Norovirus is the most common cause of infectious gastroenteritis (diarrhoea & vomiting) in England and Wales and is easily spread from one person to another.
If norovirus was to affect pupils and/or staff in your school it may lead to the school's closure. A school closure has a knock on effect on the parents/carers who are key workers in other areas of the public sector e.g. Health Services, therefore, undermining crucial service delivery.
Prevention of a Norovirus outbreak
The same principles apply as for other diseases involving vomiting and/or diarrhoea:
Good hygiene – to avoid cases of diarrhoea and/or vomiting occurring in school it is important that meticulous attention is paid to hand hygiene and effective cleaning of surfaces and floors. Vomiting causes widespread contamination of the surrounding area through spraying of particles too small to be seen by the naked eye. Anything potentially contaminated needs thorough cleaning with hot soapy water.
- Pupils, staff and visitors should have facilities to wash their hands thoroughly with liquid soap applied from a dispenser and running warm water after every visit to the toilet and before handling or eating food, and should dry them on disposable paper towels.
- Young children may need supervision to ensure that adequate hand washing takes place. An adequate supply of toilet paper, liquid soap and paper towels should be available in school toilets at all times.
- Toilet bowls, seats and flush handles along with any other surfaces that may have been touched by contaminated hands should be disinfected daily. A simple solution of a disinfectant at the correct dilution is all that is required.
- The wash hand basins in toilet blocks should not be used for drinking water and the use of communal drinking fountains should be discontinued.
The headteacher should be made aware of the occurrence of two or more cases of diarrhoea or vomitting.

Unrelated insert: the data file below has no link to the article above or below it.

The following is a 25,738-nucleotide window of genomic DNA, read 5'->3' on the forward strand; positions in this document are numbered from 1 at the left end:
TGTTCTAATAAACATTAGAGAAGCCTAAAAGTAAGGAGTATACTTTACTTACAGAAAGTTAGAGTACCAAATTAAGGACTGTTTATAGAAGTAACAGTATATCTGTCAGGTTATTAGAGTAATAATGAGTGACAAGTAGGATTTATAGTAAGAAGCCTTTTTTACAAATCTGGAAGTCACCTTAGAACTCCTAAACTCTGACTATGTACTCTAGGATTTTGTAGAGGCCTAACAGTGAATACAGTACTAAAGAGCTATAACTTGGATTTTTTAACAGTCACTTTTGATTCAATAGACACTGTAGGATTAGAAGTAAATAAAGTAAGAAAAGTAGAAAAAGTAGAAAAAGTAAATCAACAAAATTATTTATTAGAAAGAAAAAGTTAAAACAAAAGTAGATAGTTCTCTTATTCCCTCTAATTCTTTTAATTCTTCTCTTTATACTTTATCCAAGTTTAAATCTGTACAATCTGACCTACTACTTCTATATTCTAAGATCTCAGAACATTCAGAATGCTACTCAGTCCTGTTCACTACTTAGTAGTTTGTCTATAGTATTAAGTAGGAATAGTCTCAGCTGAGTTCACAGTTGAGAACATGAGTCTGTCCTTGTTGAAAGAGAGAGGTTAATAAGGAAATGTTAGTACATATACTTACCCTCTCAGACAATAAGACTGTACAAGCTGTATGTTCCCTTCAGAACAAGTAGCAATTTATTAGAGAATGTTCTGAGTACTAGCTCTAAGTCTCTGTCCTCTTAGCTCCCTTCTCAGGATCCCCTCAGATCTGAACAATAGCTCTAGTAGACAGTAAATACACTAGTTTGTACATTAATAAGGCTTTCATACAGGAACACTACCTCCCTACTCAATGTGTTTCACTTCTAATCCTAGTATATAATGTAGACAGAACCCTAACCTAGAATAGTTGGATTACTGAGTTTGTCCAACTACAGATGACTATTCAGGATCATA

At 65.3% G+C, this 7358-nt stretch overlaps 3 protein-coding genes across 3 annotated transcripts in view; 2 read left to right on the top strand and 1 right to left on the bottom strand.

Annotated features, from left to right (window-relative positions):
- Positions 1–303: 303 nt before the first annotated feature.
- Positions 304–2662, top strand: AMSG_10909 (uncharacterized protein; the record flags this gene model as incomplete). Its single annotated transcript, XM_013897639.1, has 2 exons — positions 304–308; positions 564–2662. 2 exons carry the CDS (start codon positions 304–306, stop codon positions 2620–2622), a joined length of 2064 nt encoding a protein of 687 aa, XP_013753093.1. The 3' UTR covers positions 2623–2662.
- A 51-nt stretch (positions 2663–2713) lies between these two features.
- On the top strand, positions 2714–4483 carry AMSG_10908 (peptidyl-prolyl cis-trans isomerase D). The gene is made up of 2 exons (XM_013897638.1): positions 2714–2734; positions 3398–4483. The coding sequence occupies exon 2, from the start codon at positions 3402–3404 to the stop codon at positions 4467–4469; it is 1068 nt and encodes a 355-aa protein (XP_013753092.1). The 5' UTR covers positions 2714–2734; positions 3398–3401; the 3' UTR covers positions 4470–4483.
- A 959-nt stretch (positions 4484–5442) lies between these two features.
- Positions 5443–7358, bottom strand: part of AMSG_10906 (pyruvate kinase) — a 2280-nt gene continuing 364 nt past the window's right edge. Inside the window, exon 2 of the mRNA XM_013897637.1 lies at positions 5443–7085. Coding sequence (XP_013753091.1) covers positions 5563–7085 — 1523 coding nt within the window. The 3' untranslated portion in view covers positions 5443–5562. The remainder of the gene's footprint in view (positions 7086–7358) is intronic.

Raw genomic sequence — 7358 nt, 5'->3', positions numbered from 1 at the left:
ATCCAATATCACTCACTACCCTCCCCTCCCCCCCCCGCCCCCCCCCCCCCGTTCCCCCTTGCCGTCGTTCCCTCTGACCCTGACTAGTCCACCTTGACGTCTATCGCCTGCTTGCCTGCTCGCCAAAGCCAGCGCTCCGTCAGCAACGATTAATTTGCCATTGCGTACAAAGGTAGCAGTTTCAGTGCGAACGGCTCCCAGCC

About Norovirus or Winter Vomiting Disease
Norovirus is the most common cause of infectious gastroenteritis (diarrhoea & vomiting) in England and Wales and is easily spread from one person to another, with it being able to survive in the environment for many days. In addition, outbreaks can be difficult to control and long-lasting. As there are many different strains of norovirus, and immunity is short-lived, outbreaks tend to affect more than 50% of susceptible people. Any semi-closed environment where large numbers of people congregate for periods of several days (e.g. schools, care homes, hospitals) provides an ideal environment for the spread of the disease. Norovirus is highly contagious.
12 to 48 hours
The first sign is usually a sudden onset of nausea followed by projectile vomiting and watery diarrhoea. Some people may have a raised temperature, headaches and aching limbs. Most people will make a full recovery within 1-2 days. Pupil, staff or visitors should be symptom free for 48 hours before returning to the school.
Noroviruses are spread by:
- contact with contaminated surfaces,
- infected people and through consumption of contaminated foods or water.
The prevention of further spread is important
How to deal with a Norovirus outbreak
It is important that any outbreak is responded to quickly. If you have any concerns, please contact Public Health England on for further advice and help. Please also contact your Area Education Officer via the KCC Contact Centre on 08458 247 247.
Those who have been infected should be excluded for up to 48 hours after their symptoms have ceased.
Like all viral infections, norovirus does not respond to treatment with antibiotics. There is no specific treatment for norovirus apart from letting the illness run its course. It is important to drink plenty of fluids to prevent dehydration.
The following website provides games and learning resources to help young people learn about microbes and hygiene: http://www.e-bug.eu